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I found electric worked very well for our blue de maine and rouge sheep. blackface swalies n dales bred would escape from a sealed box given enough time. I've been on some long drives to fetch them back when they wandered :lol:

I was asking why BD didn't want electric?

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I found electric worked very well for our blue de maine and rouge sheep. blackface swalies n dales bred would escape from a sealed box given enough time. I've been on some long drives to fetch them back when they wandered :lol:

I was asking why BD didn't want electric?

 

Nothing deeper than I want something that looks like a normal stock fence when it's up. I'll be able to see it from the kitchen, so it's just an aesthetic thing.

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Nothing deeper than I want something that looks like a normal stock fence when it's up. I'll be able to see it from the kitchen, so it's just an aesthetic thing.

Yokshire boarded panels with 3x2 rails and a cross brace then. Its hard to get away from the posts (which will make up the sides of the sections). There was much doubt when I used it here but it keeps everything in its place better than wire and electric, cows will break the tops off one or two boards but they aint dear or troublesome to replace in odd ones and twos. The resultant holes are soon filled when you move the fence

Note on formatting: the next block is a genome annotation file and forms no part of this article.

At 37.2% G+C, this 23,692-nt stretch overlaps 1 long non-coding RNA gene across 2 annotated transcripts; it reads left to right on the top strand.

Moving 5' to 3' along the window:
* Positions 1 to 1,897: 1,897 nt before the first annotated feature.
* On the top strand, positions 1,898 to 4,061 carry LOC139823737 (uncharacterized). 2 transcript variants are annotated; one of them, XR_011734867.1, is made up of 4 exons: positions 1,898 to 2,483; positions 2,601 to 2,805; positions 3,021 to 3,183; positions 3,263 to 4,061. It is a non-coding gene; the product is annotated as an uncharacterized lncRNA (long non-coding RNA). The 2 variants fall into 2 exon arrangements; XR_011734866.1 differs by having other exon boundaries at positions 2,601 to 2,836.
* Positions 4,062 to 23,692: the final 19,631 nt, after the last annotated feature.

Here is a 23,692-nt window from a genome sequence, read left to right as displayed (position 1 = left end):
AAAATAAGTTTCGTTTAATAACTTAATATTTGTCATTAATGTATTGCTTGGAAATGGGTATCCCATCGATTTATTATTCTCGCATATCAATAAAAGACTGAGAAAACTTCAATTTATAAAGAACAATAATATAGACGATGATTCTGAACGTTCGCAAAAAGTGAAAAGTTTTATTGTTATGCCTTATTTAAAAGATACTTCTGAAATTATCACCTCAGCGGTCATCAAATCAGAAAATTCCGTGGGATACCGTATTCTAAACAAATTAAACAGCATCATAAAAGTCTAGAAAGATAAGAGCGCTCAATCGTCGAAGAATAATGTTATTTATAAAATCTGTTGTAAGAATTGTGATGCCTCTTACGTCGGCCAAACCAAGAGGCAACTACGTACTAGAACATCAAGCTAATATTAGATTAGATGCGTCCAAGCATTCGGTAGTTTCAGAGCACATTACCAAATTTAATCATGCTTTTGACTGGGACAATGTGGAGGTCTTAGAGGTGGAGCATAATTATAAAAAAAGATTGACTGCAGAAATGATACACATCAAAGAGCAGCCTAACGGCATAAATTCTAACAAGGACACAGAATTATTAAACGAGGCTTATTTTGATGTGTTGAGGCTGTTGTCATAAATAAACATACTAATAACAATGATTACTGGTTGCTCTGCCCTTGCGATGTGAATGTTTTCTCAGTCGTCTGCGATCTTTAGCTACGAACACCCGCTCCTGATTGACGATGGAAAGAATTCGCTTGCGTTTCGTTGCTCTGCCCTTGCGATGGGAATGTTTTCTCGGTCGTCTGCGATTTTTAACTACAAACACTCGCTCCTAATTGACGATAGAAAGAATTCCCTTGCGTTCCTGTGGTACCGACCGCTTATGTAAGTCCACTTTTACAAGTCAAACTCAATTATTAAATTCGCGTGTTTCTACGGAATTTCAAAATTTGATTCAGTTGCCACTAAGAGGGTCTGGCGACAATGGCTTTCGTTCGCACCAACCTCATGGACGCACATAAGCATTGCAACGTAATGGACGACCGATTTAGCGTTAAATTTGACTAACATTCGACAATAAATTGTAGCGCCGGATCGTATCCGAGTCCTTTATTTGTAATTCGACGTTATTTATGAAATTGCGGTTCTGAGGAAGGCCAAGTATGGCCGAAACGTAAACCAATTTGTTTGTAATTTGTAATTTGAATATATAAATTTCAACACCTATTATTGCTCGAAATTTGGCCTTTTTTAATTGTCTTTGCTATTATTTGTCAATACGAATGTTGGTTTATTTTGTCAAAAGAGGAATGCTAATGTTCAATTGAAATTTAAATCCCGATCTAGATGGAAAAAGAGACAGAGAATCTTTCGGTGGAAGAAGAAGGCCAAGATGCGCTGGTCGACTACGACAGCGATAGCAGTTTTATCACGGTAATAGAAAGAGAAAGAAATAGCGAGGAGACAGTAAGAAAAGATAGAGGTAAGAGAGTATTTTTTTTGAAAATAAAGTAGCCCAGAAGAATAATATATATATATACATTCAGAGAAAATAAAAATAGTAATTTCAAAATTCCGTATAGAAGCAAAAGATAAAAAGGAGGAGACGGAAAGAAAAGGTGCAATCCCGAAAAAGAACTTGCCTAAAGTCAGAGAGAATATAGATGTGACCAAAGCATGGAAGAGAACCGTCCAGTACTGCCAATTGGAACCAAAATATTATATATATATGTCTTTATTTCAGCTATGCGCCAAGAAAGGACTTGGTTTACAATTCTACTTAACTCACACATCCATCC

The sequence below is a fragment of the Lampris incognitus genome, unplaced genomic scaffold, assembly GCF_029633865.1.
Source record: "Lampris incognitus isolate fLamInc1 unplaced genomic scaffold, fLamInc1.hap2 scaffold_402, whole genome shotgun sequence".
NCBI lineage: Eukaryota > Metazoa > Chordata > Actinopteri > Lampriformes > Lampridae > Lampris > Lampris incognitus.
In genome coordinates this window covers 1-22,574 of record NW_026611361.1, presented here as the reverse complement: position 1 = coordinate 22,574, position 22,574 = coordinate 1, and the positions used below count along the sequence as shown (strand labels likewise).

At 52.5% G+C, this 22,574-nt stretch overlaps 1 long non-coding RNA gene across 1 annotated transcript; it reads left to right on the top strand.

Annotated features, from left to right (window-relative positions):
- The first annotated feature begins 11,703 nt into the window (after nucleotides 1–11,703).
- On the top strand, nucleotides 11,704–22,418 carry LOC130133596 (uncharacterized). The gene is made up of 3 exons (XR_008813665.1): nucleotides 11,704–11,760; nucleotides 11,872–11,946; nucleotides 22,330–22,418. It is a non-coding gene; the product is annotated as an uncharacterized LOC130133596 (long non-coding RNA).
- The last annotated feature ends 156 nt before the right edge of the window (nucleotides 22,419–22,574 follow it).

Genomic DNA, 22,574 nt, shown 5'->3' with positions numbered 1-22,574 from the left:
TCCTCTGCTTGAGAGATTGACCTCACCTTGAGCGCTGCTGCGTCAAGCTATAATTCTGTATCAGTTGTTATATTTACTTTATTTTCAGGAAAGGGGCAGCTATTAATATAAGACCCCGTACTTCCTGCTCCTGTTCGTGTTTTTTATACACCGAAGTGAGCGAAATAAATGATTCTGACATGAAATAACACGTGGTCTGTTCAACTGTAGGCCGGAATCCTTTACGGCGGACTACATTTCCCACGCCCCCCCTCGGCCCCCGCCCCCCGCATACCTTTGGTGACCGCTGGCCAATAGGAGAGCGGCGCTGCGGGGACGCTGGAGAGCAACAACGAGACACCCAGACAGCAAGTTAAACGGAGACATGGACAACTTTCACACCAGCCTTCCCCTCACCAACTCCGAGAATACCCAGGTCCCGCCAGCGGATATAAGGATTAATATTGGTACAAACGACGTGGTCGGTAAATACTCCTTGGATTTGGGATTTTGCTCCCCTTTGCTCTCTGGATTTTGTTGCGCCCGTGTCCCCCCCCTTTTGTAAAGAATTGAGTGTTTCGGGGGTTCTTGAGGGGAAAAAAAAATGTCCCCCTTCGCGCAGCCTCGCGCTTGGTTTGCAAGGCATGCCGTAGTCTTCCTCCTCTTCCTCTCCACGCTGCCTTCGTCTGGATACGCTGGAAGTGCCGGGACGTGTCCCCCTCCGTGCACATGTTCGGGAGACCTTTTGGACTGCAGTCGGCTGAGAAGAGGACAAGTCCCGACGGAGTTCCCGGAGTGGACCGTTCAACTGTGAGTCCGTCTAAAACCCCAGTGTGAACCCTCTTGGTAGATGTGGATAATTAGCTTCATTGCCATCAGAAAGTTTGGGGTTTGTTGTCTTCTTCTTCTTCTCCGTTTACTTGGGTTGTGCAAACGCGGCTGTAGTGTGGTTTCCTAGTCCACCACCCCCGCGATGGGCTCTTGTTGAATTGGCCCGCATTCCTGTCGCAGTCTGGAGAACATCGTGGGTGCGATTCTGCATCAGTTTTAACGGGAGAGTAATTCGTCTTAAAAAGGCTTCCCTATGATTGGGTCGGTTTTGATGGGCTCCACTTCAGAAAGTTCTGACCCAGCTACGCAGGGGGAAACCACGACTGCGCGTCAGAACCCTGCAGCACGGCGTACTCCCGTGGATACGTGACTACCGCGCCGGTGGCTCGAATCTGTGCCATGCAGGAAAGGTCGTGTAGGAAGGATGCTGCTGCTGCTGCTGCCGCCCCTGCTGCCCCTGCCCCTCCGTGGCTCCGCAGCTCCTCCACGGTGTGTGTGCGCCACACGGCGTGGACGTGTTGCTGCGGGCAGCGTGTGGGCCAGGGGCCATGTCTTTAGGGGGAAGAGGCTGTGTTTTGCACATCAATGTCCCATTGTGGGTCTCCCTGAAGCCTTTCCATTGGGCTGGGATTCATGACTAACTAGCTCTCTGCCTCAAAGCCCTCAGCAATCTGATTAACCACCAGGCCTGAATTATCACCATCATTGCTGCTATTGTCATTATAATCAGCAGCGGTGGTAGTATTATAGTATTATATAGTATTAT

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How about a post and rail fence if you screwed rather than nailed the rails just unscrew and store for next year. If needed a strand of barbed on top.

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BD,

several things will have a bearing, what breed of sheep are you using and how hard do you intend to graze the ground your fencing in?

 

ive got small groups of sheep dotted all over the place and i often have this same dilemma, any non electric fence and gates will attract sheep for a good scratch, if the posts are not firm they can get knocked over pretty easy.

 

if its only a small number of rams and they have plenty of grass in front of them they shouldnt have the urge to get out, if it is only 50m then one roll of mild steel stock wire will do and at 4m spacings then if you put up 12 - 13 5'6" intermediate posts then it will do the job and be easy to take down. when you tack the wire on stand it on your boot to give a little extra height you shouldnt need any line wire on top.